News and Tribune

December 10, 2013

'I would love it if it was every day': YMCA branches receive grant for after-school programs

AT&T gives $10,000 toward Diamonds and Y-Community Action Program


JEFFERSONVILLE — For Moriah Harris, students from Jeffersonville High School and River Valley Middle School are like sisters and brothers. And being at the YMCA of Southern Indiana — Clark County branch is like a home away from home.

“It’s a place where I can speak my mind and not feel like I’m not being judged for who I am,” said Harris, a 16-year-old sophomore at Jeffersonville High School. “It takes the stress off my life, it’s like a little getaway.

“Instead of going straight home after school I can come here, relax and talk about things that I’ve been going through and I feel like I can’t do that at home.”

Harris and about 30 other students gathered at the Y in Jeffersonville during the day on Tuesday — it was a snow day — to celebrate a $10,000 grant for its Diamonds and Y-Community Action Program, or Y-CAP.

AT&T Indiana President Bill Soards awarded the money from the company’s Aspire grant, which is designed to address high school dropout rates and prepare students for tomorrow.

State Sen. Ron Grooms, R-Jeffersonville, who was also in attendance, said the grant is an important contribution to education.

“It’s just a great opportunity for you folks to take advantage of some of the things that we have to offer in our community though the YMCA and AT&T,” he said.

The YMCA of Southern Indiana needs about $85,000 to $100,000 annually for its after-school program funding that helps pay for the staff and the programs, said YMCA Executive Director Dennis Enix. Programs are hosted on Tuesdays and Thursdays in Jeffersonville and in New Albany on Mondays and Wednesdays. Combined, the program includes about 60 teens.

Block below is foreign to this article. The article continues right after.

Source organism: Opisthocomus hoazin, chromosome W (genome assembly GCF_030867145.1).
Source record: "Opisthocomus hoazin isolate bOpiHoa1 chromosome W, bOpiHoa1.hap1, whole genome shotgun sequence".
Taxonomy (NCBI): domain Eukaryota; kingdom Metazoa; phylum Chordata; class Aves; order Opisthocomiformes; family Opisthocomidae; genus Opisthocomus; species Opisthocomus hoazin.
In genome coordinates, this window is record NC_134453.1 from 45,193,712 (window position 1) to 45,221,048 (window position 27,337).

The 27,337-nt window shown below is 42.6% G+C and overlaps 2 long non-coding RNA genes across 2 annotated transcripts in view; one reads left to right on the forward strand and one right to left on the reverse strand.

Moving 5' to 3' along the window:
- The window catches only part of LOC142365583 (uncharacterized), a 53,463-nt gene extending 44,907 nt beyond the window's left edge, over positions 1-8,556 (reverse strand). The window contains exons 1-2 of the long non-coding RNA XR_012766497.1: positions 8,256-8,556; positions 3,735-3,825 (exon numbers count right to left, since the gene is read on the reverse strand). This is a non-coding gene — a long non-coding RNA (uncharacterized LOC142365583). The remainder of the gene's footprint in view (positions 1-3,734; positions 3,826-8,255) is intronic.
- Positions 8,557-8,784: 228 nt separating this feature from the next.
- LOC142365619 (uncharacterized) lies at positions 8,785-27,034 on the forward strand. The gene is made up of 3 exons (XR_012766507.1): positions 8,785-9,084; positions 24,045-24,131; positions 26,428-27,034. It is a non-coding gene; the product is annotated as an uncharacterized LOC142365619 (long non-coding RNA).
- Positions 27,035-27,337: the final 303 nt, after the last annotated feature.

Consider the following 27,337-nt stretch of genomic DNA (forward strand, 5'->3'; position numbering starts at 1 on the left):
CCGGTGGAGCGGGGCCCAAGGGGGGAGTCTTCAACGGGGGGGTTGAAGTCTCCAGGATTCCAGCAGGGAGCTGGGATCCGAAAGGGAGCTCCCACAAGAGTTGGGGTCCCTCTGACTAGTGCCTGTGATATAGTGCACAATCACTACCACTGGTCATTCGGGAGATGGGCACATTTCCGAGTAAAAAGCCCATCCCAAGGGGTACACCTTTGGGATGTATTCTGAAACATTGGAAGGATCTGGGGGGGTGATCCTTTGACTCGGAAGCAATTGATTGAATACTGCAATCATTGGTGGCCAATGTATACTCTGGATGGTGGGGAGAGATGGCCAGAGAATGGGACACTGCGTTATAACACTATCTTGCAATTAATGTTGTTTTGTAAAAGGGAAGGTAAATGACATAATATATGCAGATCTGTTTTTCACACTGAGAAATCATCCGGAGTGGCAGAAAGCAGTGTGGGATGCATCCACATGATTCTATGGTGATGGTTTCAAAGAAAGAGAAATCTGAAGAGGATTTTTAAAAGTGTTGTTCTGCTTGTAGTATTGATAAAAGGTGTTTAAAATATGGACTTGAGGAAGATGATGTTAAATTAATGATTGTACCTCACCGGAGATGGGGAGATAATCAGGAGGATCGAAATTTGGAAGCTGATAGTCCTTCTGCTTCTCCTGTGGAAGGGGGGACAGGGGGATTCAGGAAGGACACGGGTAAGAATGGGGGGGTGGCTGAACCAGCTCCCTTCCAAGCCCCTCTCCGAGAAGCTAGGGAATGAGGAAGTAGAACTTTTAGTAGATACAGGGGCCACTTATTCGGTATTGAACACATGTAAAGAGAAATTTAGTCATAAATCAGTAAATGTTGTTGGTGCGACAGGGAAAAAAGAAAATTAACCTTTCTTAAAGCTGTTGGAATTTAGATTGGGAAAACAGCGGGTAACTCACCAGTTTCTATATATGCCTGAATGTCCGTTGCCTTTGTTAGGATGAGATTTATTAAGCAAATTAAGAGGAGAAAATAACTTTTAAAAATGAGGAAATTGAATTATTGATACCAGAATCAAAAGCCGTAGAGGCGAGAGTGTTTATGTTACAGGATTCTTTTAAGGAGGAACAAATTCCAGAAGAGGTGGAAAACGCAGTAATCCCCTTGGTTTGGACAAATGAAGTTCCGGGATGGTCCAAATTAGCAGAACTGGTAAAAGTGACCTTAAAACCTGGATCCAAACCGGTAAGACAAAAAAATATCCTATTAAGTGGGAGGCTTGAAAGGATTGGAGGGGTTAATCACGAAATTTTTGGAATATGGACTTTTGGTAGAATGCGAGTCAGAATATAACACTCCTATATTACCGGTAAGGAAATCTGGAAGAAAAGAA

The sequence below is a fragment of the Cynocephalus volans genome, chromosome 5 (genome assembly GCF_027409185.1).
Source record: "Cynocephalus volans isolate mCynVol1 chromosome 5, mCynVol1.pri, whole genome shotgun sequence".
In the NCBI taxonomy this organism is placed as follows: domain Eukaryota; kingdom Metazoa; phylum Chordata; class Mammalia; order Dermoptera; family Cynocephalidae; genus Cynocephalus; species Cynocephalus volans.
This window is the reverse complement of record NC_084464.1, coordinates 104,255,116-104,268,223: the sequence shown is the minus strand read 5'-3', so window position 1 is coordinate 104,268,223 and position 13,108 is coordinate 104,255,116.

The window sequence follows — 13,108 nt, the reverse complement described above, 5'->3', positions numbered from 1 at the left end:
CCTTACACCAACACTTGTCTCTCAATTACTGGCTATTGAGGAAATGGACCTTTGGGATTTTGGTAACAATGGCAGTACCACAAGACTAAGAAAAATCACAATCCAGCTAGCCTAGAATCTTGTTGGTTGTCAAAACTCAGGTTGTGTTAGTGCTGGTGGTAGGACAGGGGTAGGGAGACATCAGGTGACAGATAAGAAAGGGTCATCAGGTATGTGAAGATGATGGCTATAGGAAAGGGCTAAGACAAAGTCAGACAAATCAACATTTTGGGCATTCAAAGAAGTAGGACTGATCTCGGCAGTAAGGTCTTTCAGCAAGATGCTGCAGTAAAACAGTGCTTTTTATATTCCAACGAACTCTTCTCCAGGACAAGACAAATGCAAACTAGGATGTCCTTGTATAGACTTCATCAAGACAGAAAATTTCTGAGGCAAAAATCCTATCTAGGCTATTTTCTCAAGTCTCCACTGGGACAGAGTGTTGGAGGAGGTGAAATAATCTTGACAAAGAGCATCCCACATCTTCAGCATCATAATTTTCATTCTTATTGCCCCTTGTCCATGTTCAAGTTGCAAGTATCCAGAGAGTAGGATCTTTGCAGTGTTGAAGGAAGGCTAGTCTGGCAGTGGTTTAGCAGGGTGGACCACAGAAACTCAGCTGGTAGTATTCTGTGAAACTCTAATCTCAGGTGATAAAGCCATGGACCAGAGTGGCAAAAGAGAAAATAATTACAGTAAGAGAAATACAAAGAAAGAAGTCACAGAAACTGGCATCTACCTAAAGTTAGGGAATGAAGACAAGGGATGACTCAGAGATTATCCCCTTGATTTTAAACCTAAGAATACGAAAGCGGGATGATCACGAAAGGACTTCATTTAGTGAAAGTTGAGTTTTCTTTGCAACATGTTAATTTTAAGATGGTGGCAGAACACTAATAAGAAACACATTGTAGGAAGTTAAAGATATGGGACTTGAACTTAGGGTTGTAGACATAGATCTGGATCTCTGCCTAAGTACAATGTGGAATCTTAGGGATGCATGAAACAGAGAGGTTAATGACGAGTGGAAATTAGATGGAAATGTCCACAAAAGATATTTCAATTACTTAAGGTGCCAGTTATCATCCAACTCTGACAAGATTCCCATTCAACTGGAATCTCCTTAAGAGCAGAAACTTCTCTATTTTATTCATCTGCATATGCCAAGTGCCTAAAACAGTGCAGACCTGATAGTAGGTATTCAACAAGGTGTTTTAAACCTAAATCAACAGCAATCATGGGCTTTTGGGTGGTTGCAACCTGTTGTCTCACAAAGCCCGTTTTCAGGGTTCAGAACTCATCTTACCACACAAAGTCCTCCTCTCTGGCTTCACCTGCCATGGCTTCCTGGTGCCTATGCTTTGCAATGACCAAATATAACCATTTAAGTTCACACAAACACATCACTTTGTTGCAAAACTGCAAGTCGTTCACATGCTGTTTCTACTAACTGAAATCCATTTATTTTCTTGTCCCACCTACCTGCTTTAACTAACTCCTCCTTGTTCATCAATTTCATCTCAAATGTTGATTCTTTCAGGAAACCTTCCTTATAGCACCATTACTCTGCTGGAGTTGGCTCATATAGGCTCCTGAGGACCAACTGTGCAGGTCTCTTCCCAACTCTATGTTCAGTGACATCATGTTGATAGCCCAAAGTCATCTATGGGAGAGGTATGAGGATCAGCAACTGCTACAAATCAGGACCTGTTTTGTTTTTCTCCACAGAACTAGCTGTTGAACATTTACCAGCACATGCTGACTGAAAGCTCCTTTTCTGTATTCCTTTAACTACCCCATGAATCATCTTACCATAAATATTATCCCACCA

“Every year that money needs to be found somewhere,” Enix said.

While there are multiple sources the Y seeks funding from, the $10,000 from AT&T was a “big shot in the arm.” The Y has applied for the grant the previous two years, but this year was the first time they received the grant money.

“We only have as much programming as we’re able to raise money for,” Enix said. “This is part of us fulfilling our mission to the community.”

Those students in the programs have seen the benefits.

Colita Moore, program director at the Y, said the Diamonds and Y-CAP programs help the students set career goals, work on self-esteem and help young people make healthy decisions in their lives.

Harris said one of her favorite things that the group has done has gone on college visits. It helped her figure out what she wants to do, which is go to culinary school and become a pastry chef.

“I probably never would have thought I could do that without being in Diamonds,” she said. “I would love it if it was every day,” she added of the programs.